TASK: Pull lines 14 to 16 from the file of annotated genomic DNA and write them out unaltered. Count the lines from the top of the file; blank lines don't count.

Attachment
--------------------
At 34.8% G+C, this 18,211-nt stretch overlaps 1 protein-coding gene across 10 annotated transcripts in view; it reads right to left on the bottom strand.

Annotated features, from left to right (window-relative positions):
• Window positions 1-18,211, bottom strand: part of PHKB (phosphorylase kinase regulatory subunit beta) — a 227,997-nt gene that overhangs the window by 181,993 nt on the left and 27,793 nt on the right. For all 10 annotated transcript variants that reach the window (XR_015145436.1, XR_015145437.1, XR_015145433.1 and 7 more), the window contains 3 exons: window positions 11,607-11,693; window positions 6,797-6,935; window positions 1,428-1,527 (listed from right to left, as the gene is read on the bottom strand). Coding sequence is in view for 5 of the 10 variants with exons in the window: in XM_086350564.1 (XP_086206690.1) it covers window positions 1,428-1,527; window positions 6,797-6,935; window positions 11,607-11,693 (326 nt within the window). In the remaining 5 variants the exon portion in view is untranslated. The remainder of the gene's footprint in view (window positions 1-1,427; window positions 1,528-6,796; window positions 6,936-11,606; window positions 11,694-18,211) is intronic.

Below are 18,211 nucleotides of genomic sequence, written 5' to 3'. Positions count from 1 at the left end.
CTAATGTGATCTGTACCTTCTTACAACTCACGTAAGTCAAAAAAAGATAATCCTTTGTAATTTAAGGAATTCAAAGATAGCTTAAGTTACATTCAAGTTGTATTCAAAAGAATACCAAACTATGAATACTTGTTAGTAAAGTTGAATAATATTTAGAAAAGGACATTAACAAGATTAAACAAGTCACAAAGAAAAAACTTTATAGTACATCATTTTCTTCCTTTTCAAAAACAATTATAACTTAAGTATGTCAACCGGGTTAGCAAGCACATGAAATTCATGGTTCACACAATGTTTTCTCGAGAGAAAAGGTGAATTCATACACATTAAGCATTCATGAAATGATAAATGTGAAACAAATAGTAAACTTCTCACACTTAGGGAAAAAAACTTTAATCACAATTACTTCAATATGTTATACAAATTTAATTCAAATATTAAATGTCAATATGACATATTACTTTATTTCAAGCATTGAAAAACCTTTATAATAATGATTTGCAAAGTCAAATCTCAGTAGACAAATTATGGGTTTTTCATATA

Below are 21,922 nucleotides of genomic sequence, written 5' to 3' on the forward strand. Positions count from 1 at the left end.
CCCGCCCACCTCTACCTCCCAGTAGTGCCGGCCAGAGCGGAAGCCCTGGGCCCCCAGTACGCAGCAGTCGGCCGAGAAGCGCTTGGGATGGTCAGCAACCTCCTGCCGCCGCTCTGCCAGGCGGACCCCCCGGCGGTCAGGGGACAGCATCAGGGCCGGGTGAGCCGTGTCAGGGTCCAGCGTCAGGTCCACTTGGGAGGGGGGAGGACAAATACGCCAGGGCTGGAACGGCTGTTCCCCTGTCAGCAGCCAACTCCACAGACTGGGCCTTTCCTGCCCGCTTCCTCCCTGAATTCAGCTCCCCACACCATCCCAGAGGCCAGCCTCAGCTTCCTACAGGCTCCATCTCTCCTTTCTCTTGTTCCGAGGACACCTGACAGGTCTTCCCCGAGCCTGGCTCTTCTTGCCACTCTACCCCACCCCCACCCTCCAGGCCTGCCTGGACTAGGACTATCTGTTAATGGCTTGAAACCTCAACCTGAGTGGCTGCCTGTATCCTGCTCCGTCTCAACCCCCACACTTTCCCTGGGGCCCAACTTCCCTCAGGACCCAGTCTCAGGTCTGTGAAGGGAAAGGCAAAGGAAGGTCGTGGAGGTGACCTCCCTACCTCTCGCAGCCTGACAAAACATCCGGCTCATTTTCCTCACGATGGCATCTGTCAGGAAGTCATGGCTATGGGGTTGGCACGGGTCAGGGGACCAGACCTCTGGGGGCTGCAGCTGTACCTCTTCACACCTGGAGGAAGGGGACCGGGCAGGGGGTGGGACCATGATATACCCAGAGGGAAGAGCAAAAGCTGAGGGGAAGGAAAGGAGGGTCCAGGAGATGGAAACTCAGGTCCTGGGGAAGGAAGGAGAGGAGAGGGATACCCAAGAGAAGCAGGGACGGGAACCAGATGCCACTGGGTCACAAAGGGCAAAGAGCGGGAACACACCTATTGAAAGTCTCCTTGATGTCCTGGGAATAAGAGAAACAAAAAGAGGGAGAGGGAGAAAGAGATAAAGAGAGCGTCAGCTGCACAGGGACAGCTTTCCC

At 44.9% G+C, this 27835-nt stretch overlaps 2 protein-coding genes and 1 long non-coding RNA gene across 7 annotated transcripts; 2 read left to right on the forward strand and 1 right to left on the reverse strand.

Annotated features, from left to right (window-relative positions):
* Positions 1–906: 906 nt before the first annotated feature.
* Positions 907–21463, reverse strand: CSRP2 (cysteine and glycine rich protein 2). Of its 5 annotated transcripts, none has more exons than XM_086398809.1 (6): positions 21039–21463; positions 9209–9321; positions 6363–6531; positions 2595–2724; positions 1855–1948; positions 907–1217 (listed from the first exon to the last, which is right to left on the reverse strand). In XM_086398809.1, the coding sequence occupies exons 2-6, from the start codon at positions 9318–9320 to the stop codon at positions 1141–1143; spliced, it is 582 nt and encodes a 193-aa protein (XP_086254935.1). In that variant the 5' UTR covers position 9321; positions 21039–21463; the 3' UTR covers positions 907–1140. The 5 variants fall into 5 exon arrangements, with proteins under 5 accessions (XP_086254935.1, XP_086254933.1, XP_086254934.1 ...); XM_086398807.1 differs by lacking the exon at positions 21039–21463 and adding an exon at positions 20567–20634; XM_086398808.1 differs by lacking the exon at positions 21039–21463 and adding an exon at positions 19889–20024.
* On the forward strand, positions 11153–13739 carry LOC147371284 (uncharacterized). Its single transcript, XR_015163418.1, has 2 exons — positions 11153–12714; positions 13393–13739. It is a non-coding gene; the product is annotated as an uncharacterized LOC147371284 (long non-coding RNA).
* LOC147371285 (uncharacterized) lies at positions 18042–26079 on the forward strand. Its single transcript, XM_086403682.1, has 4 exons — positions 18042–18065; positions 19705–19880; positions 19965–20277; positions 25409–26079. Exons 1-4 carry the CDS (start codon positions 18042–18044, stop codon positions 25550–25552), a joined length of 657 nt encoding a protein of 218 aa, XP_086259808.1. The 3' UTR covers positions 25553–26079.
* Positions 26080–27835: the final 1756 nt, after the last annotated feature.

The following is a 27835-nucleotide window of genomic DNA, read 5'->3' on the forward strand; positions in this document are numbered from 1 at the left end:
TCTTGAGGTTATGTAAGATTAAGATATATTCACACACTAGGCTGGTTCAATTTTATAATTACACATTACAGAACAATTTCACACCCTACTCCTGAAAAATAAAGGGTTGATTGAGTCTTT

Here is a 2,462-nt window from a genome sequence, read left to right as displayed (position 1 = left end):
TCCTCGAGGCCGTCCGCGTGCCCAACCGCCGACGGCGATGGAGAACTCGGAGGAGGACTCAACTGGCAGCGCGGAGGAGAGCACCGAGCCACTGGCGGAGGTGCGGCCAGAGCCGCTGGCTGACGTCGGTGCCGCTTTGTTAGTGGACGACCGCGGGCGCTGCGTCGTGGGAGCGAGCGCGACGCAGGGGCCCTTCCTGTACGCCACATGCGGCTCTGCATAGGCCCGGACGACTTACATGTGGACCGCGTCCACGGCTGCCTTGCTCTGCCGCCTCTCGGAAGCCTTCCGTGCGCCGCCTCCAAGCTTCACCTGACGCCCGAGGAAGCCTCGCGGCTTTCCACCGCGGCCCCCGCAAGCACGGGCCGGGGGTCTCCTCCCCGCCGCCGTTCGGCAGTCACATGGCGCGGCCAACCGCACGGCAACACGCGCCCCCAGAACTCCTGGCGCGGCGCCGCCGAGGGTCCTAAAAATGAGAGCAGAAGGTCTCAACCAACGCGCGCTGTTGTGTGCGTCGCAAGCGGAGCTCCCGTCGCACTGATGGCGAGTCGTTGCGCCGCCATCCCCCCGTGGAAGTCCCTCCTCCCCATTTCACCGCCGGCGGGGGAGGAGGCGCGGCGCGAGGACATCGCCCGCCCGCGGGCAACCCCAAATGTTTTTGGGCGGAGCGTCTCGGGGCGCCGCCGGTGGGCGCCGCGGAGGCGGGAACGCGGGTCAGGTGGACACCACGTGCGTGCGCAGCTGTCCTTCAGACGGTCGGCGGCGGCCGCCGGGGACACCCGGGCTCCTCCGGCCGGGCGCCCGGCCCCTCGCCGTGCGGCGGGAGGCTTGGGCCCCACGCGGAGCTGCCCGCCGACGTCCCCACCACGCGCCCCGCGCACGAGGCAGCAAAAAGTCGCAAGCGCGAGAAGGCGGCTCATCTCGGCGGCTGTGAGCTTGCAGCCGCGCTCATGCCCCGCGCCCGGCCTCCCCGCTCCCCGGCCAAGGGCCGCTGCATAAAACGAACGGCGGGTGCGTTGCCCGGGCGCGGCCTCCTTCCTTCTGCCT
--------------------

* Positions 26080–27835: the final 1756 nt, after the last annotated feature.

The following is a 27835-nucleotide window of genomic DNA, read 5'->3' on the forward strand; positions in this document are numbered from 1 at the left end:
TCTTGAGGTTATGTAAGATTAAGATATATTCACACACTAGGCTGGTTCAATTTTATAATTACACATTACAGAACAATTTCACACCCTACTCCTGAAAAATAAAGGGTTGATTGAGTCTTT